Technically there were just four basketball games played today at Portland's Rose Garden, with the most pressing, of course, being the afternoon battle in which the Washington Huskies men's contingent earned a 71-58 first-round victory against Mississippi State.
For many, though, the main action took place outside Paul Allen's sports palace. Buyers and sellers of every description carried out the ticket-exchange ritual. No one did better than this observer and companion. Driving to Portland on the eve of the U-Dub's latest journey to the NCAA March Madness tournament, I was alerted by text message from my host, who lives in my natal Portland. Seems a buddy of his had a pair of primo seats (eight rows up, center court), for which he wanted $55: for both. Let's see, $27.50 each for seats that were scalping for several hundred?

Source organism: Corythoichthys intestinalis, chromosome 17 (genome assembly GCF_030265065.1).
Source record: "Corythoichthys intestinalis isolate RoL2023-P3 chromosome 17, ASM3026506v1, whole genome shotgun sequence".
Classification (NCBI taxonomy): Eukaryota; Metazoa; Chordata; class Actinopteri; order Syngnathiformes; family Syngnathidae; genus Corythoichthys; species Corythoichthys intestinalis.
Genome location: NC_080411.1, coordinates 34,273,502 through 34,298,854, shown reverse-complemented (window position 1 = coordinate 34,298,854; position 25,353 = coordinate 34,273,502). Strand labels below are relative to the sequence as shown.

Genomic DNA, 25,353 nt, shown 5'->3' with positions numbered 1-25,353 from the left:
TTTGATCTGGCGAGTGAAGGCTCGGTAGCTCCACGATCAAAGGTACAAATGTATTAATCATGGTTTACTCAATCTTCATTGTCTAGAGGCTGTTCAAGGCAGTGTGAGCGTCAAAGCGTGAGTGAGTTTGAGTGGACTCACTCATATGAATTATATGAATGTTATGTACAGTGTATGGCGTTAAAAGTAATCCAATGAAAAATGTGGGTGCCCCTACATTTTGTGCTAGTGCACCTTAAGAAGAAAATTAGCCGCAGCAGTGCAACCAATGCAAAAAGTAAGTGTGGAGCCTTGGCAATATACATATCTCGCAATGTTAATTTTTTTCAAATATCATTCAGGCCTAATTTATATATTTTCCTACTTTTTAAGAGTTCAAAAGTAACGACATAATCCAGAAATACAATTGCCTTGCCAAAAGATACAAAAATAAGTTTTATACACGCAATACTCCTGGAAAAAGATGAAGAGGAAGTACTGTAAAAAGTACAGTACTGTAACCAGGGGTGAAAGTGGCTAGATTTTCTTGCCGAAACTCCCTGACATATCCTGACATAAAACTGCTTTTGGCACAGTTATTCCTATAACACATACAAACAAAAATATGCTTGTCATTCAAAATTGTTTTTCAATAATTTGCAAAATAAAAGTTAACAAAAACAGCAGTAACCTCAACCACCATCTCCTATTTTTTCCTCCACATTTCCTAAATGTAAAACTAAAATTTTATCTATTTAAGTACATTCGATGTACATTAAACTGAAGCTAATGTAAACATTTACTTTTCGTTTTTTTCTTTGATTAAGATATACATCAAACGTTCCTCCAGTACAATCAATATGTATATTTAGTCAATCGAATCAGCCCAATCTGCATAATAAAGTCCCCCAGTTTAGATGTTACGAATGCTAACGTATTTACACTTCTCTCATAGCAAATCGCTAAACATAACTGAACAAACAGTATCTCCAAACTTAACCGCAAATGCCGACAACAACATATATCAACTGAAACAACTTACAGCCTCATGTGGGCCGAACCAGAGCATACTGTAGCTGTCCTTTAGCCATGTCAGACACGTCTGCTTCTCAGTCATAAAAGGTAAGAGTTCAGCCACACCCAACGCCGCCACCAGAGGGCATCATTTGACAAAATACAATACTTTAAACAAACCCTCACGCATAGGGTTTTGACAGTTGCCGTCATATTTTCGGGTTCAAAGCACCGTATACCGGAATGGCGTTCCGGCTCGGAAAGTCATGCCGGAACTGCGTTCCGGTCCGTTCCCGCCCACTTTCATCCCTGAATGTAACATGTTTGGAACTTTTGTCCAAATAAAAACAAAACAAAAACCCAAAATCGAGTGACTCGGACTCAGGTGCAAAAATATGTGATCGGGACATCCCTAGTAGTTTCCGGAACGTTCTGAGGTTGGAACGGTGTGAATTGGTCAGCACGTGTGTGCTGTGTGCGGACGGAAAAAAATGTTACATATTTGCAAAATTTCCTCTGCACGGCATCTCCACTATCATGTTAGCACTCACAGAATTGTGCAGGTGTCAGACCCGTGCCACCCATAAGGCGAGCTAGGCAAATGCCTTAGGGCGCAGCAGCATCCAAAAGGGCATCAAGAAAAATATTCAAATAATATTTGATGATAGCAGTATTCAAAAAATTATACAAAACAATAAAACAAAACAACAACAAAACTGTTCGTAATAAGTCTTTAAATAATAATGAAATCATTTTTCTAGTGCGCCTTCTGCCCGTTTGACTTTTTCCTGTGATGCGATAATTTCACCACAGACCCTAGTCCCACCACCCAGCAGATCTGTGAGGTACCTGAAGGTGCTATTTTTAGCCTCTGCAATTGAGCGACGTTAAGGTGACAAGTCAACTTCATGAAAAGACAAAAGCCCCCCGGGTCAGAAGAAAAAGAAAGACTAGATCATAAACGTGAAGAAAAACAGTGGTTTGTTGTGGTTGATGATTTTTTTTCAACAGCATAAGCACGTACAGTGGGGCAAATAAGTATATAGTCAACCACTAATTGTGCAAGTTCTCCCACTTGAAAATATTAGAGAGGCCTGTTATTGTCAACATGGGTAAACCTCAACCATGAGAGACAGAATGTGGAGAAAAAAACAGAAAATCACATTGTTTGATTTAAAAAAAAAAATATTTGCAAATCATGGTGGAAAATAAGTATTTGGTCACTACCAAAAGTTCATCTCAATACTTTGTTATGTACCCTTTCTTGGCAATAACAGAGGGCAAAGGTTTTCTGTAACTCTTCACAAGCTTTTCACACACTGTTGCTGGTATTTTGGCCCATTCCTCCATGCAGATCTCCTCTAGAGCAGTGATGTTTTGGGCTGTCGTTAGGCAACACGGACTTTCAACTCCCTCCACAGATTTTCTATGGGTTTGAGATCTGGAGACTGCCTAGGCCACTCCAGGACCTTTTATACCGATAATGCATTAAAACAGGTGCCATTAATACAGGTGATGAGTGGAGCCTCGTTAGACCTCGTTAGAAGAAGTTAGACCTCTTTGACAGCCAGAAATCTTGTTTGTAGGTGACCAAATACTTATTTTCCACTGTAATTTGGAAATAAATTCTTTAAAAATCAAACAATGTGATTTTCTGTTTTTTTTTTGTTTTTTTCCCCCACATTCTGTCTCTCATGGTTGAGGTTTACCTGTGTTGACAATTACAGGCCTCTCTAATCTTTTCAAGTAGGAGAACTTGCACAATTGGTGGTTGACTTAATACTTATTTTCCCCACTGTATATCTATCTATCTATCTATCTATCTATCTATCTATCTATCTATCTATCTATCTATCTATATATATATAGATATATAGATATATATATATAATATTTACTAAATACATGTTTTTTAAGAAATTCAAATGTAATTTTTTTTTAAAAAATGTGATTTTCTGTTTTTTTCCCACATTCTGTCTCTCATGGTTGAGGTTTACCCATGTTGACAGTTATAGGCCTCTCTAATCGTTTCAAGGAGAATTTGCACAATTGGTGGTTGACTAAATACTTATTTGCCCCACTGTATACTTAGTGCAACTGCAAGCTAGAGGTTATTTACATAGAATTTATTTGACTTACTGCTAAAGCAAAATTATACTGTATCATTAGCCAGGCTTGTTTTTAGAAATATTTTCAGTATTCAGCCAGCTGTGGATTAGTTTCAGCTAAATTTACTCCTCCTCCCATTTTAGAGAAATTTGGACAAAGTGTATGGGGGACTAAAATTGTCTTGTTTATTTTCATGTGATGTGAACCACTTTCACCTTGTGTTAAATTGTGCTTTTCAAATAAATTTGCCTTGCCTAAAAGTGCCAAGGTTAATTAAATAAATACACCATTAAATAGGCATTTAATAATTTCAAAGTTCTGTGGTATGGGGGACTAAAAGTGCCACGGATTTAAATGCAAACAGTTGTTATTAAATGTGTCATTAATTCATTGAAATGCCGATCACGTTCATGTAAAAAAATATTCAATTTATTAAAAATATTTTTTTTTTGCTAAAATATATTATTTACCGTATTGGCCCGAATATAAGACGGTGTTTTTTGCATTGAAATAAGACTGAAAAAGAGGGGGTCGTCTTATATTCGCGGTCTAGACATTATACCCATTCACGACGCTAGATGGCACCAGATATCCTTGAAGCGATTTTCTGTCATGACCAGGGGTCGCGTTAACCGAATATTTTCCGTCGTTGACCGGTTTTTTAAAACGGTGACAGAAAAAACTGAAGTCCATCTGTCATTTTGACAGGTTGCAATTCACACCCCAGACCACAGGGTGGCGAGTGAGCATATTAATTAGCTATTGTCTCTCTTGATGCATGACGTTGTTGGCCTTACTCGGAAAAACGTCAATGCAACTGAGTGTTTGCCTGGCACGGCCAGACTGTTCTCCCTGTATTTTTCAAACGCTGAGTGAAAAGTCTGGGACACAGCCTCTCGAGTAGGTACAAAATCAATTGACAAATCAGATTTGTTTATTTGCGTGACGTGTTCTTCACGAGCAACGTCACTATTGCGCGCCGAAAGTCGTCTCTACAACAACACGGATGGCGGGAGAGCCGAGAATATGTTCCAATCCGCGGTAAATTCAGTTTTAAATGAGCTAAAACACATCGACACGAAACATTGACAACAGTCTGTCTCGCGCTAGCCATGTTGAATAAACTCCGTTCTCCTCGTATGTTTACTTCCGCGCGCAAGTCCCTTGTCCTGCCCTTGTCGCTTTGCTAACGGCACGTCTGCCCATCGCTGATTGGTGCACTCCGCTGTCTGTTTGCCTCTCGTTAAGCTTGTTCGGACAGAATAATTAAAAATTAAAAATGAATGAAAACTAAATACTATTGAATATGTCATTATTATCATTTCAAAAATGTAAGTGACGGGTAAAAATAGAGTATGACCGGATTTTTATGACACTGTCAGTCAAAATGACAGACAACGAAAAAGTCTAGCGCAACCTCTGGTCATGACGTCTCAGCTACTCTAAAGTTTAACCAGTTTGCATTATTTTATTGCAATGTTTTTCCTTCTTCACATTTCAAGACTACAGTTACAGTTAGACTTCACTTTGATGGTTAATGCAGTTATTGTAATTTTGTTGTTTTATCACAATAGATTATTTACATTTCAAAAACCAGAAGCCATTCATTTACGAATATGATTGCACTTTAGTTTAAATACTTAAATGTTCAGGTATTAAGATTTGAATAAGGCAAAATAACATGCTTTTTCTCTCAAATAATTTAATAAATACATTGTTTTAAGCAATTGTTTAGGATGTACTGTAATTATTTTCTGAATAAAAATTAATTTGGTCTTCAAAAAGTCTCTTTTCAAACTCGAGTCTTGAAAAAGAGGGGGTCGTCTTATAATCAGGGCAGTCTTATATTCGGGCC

Pulling over so that I could legally and promptly respond in the affirmative, I asked, Why such a deal? Answer: The owner of the tickets bought the entire four-day slate, but all he really wanted to see was Gonzaga playing later in the day.
And, why the disregard for ticket-value compensation? Because the seller, according to my sources, is a multi-millionare, and he isn't even a former exec for AIG. A couple of years ago the man went out for a quart of milk at a convenience store in another state, spending the change on lottery tickets. A few days later he learned that he'd won several million dollars.
Thanks to me, he's got another $55 bucks.